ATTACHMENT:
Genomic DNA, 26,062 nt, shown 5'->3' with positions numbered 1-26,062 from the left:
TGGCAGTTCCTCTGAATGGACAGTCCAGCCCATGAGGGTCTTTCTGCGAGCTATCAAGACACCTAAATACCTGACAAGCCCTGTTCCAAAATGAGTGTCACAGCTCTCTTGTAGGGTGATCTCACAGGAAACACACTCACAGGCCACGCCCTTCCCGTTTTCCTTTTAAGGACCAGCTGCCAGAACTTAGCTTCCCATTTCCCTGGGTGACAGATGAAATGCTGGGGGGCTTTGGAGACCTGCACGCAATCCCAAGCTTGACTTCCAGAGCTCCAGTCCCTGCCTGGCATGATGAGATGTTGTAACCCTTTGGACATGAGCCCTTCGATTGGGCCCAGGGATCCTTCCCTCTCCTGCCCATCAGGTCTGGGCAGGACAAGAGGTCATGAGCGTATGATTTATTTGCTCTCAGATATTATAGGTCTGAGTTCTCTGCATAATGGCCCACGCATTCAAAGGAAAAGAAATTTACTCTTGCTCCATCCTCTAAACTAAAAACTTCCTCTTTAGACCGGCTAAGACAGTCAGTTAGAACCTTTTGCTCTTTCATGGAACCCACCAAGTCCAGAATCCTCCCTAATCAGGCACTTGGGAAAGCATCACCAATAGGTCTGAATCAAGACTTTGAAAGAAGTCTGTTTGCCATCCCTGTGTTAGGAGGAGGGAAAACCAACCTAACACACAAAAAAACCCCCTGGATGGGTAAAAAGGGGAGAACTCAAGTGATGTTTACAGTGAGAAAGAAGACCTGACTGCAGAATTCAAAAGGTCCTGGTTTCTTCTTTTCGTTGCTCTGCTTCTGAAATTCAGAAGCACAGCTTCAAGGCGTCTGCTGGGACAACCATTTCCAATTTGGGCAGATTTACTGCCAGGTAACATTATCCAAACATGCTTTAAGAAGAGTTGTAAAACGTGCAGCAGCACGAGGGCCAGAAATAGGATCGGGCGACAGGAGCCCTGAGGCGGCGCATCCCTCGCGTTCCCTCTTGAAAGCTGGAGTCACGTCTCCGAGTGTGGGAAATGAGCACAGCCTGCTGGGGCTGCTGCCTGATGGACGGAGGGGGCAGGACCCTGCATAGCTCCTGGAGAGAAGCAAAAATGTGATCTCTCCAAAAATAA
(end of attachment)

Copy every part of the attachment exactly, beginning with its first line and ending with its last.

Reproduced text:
Genomic DNA, 26,062 nt, shown 5'->3' with positions numbered 1-26,062 from the left:
TGGCAGTTCCTCTGAATGGACAGTCCAGCCCATGAGGGTCTTTCTGCGAGCTATCAAGACACCTAAATACCTGACAAGCCCTGTTCCAAAATGAGTGTCACAGCTCTCTTGTAGGGTGATCTCACAGGAAACACACTCACAGGCCACGCCCTTCCCGTTTTCCTTTTAAGGACCAGCTGCCAGAACTTAGCTTCCCATTTCCCTGGGTGACAGATGAAATGCTGGGGGGCTTTGGAGACCTGCACGCAATCCCAAGCTTGACTTCCAGAGCTCCAGTCCCTGCCTGGCATGATGAGATGTTGTAACCCTTTGGACATGAGCCCTTCGATTGGGCCCAGGGATCCTTCCCTCTCCTGCCCATCAGGTCTGGGCAGGACAAGAGGTCATGAGCGTATGATTTATTTGCTCTCAGATATTATAGGTCTGAGTTCTCTGCATAATGGCCCACGCATTCAAAGGAAAAGAAATTTACTCTTGCTCCATCCTCTAAACTAAAAACTTCCTCTTTAGACCGGCTAAGACAGTCAGTTAGAACCTTTTGCTCTTTCATGGAACCCACCAAGTCCAGAATCCTCCCTAATCAGGCACTTGGGAAAGCATCACCAATAGGTCTGAATCAAGACTTTGAAAGAAGTCTGTTTGCCATCCCTGTGTTAGGAGGAGGGAAAACCAACCTAACACACAAAAAAACCCCCTGGATGGGTAAAAAGGGGAGAACTCAAGTGATGTTTACAGTGAGAAAGAAGACCTGACTGCAGAATTCAAAAGGTCCTGGTTTCTTCTTTTCGTTGCTCTGCTTCTGAAATTCAGAAGCACAGCTTCAAGGCGTCTGCTGGGACAACCATTTCCAATTTGGGCAGATTTACTGCCAGGTAACATTATCCAAACATGCTTTAAGAAGAGTTGTAAAACGTGCAGCAGCACGAGGGCCAGAAATAGGATCGGGCGACAGGAGCCCTGAGGCGGCGCATCCCTCGCGTTCCCTCTTGAAAGCTGGAGTCACGTCTCCGAGTGTGGGAAATGAGCACAGCCTGCTGGGGCTGCTGCCTGATGGACGGAGGGGGCAGGACCCTGCATAGCTCCTGGAGAGAAGCAAAAATGTGATCTCTCCAAAAATAA